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Oregon Takes Another Crack At Overhauling Public Records Law

Oregon Attorney General Ellen Rosenblum
Oregon Attorney General's Office
Oregon Attorney General Ellen Rosenblum

Oregon Attorney General Ellen Rosenblum convened a task force Thursday that will consider overhauling the state's 40-year-old public records law.

There are now hundreds of exemptions that government agencies can cite when turning down a request for information from the public. Now a panel of state and local officials, lawyers and journalists are meeting to see if it's time to eliminate some of those exceptions.

Rosenblum told the group they don't need to re-write the entire law.

"It may not be the telephone book size proposals that have come before the legislature in the past and maybe have been a little overwhelming and haven't gone anywhere,” she said.

Rosenblum’s predecessor, John Kroger, tried to overhaul the law in 2011. The 77-page bill never received a vote.

Copyright 2015 Northwest News Network

Chris Lehman graduated from Temple University with a journalism degree in 1997. He landed his first job less than a month later, producing arts stories for Red River Public Radio in Shreveport, Louisiana. Three years later he headed north to DeKalb, Illinois, where he worked as a reporter and announcer for NPR–affiliate WNIJ–FM. In 2006 he headed west to become the Salem Correspondent for the Northwest News Network.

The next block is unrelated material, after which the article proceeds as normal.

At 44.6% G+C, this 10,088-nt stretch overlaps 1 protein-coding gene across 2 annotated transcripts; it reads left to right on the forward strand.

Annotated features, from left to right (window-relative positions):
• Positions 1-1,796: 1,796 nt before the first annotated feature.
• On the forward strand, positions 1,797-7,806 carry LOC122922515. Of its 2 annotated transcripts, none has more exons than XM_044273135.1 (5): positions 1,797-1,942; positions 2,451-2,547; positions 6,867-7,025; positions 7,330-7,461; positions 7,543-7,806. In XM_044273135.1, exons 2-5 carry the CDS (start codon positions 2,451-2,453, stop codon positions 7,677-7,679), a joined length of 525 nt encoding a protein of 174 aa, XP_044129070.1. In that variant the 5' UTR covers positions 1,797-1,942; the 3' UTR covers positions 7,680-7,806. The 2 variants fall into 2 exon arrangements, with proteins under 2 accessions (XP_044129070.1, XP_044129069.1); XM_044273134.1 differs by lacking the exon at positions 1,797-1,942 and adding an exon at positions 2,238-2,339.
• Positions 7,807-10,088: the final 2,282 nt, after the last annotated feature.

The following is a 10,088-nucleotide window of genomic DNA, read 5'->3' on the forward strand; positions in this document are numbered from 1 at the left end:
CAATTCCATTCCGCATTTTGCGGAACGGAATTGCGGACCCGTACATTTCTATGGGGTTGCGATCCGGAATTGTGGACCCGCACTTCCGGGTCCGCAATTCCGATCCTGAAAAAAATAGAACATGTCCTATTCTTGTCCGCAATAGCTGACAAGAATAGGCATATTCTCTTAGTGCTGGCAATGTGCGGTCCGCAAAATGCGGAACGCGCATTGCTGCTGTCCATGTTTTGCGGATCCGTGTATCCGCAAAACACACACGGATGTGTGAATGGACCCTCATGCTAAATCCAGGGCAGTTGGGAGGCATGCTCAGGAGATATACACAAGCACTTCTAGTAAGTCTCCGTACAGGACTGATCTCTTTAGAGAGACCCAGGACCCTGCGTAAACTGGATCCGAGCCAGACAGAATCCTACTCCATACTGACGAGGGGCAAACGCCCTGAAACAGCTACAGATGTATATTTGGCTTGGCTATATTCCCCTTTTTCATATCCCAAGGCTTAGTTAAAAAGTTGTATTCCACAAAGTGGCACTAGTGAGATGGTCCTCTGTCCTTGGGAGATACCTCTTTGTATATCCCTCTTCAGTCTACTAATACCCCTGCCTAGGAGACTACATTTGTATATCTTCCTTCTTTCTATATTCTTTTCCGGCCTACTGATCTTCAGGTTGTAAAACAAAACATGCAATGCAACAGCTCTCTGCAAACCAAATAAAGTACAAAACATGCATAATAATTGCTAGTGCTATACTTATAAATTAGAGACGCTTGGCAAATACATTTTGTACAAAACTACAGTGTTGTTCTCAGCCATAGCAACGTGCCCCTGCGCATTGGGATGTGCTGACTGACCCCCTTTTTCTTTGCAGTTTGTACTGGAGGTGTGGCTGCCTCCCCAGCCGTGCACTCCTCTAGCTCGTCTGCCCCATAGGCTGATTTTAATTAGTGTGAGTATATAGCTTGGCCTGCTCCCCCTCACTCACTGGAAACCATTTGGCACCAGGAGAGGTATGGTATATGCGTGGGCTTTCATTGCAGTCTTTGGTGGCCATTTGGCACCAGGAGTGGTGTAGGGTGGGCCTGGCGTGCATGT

Chris Lehman
Chris Lehman graduated from Temple University with a journalism degree in 1997. He landed his first job less than a month later, producing arts stories for Red River Public Radio in Shreveport, Louisiana. Three years later he headed north to DeKalb, Illinois, where he worked as a reporter and announcer for NPR–affiliate WNIJ–FM. In 2006 he headed west to become the Salem Correspondent for the Northwest News Network.
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